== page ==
You’re in love and your intended spouse is absolutely perfect — except for their money problems.
Money issues are one of the biggest sources of stress for married couples, and a major reason for divorce. If your spouse is carrying a significant amount of debt, it may be wisest for them to file for bankruptcy before you tie the knot.
How your spouse’s debt does and does not affect you
Your spouse’s debts don’t automatically become yours when you marry. In fact, you can even get a prenuptial agreement that makes it clear that those debts will stay theirs should you ever divorce.
But your spouse’s debts can still limit you in other ways. For example, you may find it very difficult to qualify for car loans and home loans on your income alone — and your spouse’s credit and debt-to-income ratio may make it impossible for them to assist.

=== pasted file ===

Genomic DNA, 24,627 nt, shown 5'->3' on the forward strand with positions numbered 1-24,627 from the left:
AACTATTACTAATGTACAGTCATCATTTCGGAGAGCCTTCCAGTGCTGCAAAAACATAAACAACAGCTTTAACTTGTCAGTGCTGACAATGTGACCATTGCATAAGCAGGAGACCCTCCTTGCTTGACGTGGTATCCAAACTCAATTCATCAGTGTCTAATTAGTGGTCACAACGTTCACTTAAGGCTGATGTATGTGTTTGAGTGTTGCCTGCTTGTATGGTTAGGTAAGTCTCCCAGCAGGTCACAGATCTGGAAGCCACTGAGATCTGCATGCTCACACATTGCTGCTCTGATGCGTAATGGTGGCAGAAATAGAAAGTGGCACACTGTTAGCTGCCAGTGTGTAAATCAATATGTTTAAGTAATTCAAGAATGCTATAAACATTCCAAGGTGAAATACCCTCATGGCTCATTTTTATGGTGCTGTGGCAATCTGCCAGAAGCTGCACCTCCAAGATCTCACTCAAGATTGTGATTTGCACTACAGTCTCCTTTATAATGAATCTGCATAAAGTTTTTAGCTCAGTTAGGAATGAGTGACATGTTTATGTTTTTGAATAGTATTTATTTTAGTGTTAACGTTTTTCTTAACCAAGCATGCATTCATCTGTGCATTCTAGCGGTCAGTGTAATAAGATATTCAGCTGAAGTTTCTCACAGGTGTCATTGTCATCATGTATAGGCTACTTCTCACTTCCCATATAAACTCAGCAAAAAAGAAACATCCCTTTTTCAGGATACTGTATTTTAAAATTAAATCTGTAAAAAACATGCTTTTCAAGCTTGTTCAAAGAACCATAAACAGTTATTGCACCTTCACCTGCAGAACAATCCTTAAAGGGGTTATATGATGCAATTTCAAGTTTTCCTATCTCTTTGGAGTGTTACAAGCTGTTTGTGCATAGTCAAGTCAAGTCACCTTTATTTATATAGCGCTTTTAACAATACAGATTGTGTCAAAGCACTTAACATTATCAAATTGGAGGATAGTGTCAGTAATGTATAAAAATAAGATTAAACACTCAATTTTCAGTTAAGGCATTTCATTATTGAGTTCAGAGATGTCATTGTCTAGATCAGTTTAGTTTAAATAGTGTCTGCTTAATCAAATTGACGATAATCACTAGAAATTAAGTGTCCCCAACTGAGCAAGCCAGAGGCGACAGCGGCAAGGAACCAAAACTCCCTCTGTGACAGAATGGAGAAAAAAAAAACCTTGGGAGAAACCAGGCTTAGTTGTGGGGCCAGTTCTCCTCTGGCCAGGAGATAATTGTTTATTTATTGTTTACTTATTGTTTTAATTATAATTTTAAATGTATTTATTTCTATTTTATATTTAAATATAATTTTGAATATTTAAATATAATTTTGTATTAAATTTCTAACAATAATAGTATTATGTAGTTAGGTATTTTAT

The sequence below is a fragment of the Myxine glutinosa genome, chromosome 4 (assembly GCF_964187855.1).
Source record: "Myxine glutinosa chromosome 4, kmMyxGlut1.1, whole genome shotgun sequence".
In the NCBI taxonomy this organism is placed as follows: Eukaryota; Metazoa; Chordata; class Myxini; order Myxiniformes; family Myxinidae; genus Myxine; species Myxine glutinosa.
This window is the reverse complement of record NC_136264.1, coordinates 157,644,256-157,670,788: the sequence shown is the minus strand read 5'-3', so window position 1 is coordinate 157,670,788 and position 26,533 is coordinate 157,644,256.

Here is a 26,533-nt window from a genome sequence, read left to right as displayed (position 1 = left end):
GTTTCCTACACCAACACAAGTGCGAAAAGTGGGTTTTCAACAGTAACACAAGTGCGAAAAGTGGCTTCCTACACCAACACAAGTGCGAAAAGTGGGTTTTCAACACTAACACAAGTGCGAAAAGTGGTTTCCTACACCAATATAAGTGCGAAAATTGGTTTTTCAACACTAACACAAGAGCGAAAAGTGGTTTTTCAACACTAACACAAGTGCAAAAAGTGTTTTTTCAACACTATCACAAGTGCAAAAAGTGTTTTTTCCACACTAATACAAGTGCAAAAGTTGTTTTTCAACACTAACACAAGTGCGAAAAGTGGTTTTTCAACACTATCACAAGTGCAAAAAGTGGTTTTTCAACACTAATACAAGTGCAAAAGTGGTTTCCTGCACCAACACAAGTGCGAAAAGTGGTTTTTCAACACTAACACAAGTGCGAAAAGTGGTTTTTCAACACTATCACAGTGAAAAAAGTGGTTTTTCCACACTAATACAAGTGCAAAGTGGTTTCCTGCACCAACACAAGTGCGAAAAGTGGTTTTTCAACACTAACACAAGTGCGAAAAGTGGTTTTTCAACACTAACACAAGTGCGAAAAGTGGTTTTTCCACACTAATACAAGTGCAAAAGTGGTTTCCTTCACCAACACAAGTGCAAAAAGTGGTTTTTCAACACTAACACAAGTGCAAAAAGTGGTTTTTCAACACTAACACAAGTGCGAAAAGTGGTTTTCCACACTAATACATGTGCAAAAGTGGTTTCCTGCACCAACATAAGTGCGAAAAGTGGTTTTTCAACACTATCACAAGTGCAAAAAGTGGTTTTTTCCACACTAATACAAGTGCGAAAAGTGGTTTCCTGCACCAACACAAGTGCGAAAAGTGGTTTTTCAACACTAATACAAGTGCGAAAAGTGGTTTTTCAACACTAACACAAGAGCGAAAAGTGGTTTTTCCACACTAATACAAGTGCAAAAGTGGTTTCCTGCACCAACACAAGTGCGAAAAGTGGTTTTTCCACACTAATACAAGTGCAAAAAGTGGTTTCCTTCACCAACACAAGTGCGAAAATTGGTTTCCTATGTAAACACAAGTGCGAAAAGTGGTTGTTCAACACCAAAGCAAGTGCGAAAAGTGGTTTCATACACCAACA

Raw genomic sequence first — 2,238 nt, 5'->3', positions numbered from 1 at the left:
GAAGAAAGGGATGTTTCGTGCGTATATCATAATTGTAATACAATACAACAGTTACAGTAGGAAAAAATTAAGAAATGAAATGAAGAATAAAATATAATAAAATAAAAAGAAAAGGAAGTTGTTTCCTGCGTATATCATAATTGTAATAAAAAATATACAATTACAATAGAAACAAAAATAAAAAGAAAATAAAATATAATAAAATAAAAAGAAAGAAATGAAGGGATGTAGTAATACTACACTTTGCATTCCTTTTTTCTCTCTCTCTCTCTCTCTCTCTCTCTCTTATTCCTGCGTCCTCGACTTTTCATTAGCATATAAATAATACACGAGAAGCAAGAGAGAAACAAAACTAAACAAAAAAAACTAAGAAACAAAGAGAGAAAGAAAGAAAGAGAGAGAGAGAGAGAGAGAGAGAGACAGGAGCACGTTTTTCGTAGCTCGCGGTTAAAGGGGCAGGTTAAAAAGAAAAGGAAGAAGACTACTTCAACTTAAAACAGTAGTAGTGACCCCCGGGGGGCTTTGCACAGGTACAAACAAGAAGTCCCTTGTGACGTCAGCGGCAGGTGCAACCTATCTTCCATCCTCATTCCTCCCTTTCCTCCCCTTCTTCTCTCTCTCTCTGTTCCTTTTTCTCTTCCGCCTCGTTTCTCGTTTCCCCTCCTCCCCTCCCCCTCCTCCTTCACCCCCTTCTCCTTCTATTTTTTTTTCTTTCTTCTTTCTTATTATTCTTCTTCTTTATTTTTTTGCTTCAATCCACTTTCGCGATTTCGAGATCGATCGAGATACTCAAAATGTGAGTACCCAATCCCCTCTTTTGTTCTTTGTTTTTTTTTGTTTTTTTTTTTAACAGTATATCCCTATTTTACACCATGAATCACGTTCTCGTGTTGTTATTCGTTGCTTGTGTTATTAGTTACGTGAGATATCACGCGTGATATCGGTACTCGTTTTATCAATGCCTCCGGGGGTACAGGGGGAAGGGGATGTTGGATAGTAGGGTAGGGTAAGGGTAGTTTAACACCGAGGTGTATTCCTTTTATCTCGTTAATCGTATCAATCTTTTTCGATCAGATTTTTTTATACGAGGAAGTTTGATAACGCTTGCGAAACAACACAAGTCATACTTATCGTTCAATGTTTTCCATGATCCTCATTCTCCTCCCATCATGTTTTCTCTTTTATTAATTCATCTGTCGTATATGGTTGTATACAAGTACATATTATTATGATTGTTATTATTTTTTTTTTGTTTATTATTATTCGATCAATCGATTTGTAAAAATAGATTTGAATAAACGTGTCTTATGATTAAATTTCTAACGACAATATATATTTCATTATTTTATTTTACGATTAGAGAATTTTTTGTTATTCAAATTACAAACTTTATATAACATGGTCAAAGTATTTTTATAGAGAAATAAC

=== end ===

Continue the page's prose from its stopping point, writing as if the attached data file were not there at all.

You may also experience some tax issues related to their debts. If, for example, your new spouse is faced with collection actions that could wipe out their tax return, you may not be able to file your taxes jointly. Filing separately is an option, but it can increase your tax rate — and it makes it impossible to claim the earned income tax credit if you have children together.
How to figure out if bankruptcy is the best solution
If your fiance is a chronic over-spender, bankruptcy may not really help the situation. If they just got in over their head through simple mistakes, a rough patch in the past or medical problems, bankruptcy offers a clean slate that can let you move forward without a huge financial burden.
Talk to an experienced Charleston attorney about your options. You may need to think outside the box for the appropriate solution.